Measuring and Quantifying ETF Liquidity

Liquidity is something most investors say they want, but they often aren’t sure how to quantify or measure it.

    David Mann

    Profile name

    Megan RustETF Capital Markets Analyst, Franklin Templeton

    Liquidity is something most investors say they want, but they often aren’t exactly sure how to quantify or measure it. Our David Mann and Megan Rust address the subject when it comes to exchange-traded funds (ETFs).

    Here are some highlights from Dave and Megan’s discussion in the video below.

    • When thinking about liquidity of an ETF, it’s important to consider the liquidity of its underlying basket of securities.
    • As ETFs have become more popular, the trading of them has also become more efficient.
    • There’s a lot of commentary available on the best time to trade, but we think it’s just as important to understand the typical spreads of the specific ETF of interest and then trade when you see those spreads.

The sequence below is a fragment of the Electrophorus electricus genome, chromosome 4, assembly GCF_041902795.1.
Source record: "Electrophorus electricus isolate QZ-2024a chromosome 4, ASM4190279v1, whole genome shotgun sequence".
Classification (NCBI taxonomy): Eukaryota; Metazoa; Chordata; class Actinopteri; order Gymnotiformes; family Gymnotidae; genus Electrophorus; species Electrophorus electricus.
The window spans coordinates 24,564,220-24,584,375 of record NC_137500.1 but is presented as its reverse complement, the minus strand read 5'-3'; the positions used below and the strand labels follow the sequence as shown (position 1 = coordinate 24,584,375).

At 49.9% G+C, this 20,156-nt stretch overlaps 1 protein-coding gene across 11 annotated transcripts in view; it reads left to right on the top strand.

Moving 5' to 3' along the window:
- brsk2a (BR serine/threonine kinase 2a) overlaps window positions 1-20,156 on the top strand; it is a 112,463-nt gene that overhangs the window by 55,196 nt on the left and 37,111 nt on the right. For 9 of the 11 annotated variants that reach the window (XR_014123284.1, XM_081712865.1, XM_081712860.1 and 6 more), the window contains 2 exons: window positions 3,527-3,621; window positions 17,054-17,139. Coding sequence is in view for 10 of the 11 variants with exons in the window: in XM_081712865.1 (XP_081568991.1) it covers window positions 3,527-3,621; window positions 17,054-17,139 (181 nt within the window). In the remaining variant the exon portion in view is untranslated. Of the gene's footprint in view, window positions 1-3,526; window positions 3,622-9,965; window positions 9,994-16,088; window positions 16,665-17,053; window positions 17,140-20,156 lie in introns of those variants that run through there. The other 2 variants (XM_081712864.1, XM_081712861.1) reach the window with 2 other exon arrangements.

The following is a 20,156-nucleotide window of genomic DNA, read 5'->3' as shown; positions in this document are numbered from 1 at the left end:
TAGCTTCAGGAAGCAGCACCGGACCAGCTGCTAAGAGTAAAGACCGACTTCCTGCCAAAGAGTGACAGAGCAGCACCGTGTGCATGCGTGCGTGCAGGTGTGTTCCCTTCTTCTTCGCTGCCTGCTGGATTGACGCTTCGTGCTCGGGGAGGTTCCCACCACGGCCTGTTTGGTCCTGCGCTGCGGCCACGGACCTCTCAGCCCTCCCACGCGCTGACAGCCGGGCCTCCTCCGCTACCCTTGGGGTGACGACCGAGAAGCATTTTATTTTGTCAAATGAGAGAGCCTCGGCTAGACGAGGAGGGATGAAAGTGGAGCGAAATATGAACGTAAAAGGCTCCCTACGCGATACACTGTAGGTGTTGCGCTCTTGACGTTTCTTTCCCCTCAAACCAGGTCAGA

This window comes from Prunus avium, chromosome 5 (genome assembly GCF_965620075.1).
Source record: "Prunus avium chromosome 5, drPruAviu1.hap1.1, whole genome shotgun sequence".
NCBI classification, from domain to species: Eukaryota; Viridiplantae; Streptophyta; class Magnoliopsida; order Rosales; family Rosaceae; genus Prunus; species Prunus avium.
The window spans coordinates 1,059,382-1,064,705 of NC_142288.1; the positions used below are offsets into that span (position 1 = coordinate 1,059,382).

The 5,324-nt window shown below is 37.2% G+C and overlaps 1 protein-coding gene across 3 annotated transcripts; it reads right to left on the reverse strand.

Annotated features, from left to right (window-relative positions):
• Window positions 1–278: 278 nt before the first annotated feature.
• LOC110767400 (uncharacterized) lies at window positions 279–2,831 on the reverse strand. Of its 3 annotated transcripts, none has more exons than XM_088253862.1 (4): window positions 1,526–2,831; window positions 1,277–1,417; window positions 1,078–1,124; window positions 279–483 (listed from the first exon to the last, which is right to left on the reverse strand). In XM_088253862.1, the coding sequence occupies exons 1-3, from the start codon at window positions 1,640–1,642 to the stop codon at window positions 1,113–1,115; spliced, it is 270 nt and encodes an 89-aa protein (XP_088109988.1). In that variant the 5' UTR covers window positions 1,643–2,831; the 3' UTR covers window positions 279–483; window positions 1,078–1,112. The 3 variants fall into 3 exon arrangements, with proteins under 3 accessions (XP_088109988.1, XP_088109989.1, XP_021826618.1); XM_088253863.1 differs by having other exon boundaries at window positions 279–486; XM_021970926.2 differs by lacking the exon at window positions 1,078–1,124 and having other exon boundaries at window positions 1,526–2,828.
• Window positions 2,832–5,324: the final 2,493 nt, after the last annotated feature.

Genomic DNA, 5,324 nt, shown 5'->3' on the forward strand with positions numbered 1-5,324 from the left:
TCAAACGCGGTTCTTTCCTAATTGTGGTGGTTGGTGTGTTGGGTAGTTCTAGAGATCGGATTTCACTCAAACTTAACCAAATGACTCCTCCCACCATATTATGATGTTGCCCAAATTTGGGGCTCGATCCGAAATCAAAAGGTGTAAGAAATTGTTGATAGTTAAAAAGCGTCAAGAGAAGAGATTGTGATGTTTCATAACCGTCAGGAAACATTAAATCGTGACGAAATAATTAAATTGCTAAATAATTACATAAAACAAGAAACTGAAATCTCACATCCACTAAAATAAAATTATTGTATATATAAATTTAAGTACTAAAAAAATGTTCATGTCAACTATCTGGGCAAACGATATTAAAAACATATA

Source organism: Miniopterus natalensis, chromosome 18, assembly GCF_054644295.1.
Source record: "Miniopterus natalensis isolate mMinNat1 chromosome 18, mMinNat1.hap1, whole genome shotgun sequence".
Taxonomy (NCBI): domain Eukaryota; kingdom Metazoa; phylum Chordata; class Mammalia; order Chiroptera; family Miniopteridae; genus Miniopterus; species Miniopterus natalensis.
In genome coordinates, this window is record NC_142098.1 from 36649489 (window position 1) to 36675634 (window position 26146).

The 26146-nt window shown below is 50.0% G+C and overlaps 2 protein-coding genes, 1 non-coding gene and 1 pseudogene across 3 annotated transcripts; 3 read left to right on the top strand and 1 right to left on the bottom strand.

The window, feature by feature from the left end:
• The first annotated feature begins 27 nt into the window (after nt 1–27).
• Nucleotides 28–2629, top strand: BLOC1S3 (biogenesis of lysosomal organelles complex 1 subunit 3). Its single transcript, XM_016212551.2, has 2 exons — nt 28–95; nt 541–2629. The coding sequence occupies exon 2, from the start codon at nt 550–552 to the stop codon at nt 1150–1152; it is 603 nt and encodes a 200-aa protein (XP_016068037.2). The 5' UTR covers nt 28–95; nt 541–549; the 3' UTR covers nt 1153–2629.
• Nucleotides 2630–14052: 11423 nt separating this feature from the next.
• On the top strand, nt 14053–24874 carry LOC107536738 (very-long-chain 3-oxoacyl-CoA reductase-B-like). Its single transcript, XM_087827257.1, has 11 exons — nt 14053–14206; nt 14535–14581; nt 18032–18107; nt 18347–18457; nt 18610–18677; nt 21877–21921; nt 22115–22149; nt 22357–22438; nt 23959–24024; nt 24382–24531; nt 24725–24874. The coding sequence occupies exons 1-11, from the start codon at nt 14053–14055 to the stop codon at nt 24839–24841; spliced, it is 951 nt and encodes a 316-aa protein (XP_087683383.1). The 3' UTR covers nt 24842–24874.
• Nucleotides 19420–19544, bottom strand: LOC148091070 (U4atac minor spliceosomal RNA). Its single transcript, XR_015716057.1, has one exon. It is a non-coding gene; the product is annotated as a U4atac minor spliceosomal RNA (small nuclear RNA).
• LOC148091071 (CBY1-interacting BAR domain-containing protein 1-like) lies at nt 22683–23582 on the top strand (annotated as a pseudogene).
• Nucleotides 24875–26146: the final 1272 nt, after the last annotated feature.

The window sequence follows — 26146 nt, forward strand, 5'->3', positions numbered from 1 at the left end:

Want to learn more? Check out David’s previous articles with more on the subject: ”ETF Liquidity Revisited” and “Leaping Over ETF AUM Hurdles.”

    What Are the Risks?

    Franklin LibertyQ US Equity ETF

    All investments involve risks, including possible loss of principal. Stock prices fluctuate, sometimes rapidly and dramatically, due to factors affecting individual companies, particular industries or sectors, or general market conditions. To the extent the fund concentrates in a specific industry or a group of industries, the fund will carry much greater risks of adverse developments and price movements in such industries than a fund that invests in a wider variety of industries; there is also the risk that the fund will perform poorly during a slump in demand for securities of companies in such industries. There can be no assurance that the fund’s multi-factor stock selection process will enhance performance. Exposure to such investment factors may detract from performance in some market environments, perhaps for extended periods. Performance of the fund may vary significantly from the performance of an index, as a result of transactions costs, expenses and other factors. These and other risks are discussed in the fund’s prospectus.

    ETFs trade like stocks, fluctuate in market value and may trade at prices above or below their net asset value. Brokerage commissions and ETF expenses will reduce returns. ETF shares may be bought or sold throughout the day at their market price, not their Net Asset Value (NAV), on the exchange on which they are listed. Shares of ETFs are tradable on secondary markets and may trade either at a premium or a discount to their NAV on the secondary market.